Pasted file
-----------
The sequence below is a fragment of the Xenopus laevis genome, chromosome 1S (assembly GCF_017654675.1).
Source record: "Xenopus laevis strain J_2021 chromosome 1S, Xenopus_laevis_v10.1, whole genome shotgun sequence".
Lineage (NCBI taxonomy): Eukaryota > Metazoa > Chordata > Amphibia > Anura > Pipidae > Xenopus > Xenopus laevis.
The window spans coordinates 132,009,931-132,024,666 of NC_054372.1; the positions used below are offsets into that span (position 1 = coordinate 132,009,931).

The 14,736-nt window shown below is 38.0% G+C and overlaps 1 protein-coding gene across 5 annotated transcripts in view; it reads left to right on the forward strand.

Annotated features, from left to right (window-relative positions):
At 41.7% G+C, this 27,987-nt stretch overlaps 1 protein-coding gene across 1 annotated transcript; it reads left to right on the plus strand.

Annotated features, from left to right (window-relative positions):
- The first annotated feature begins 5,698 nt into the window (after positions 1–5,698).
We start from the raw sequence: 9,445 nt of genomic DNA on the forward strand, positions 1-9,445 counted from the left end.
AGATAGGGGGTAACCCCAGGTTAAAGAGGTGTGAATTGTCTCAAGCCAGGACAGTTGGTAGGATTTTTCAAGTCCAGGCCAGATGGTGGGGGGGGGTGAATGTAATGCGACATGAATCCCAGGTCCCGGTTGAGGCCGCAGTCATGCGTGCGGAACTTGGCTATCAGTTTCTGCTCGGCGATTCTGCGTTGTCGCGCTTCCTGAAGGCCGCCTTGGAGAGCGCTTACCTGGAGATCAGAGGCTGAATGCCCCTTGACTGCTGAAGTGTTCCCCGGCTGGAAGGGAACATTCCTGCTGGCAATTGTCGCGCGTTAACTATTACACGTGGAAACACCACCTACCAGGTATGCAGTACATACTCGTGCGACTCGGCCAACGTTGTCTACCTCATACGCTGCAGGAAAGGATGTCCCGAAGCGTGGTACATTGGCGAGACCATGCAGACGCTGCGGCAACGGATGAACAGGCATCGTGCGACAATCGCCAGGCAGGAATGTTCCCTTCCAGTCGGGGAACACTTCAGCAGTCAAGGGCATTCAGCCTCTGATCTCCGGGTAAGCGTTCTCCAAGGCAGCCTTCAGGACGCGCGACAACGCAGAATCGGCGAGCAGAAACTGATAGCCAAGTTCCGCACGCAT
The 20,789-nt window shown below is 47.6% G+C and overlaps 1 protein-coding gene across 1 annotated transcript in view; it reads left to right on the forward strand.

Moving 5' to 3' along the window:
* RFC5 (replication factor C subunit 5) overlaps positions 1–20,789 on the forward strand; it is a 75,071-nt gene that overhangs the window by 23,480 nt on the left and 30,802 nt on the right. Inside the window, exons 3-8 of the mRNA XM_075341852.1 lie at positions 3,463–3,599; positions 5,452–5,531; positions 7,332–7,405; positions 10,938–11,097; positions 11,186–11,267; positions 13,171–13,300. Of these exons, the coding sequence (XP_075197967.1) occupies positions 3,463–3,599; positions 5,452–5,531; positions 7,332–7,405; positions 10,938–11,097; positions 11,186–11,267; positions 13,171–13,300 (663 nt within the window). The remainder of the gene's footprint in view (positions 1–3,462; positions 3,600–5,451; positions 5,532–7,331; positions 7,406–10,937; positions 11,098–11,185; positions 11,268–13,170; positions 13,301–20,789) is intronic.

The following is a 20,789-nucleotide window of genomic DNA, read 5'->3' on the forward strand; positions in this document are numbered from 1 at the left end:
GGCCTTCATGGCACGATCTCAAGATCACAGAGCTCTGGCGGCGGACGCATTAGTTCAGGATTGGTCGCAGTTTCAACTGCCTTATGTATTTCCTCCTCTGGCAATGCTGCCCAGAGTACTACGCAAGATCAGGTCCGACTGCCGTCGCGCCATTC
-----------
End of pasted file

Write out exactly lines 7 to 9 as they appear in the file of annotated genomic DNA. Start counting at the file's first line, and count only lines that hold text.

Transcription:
At 41.7% G+C, this 27,987-nt stretch overlaps 1 protein-coding gene across 1 annotated transcript; it reads left to right on the plus strand.

Annotated features, from left to right (window-relative positions):
- The first annotated feature begins 5,698 nt into the window (after positions 1–5,698).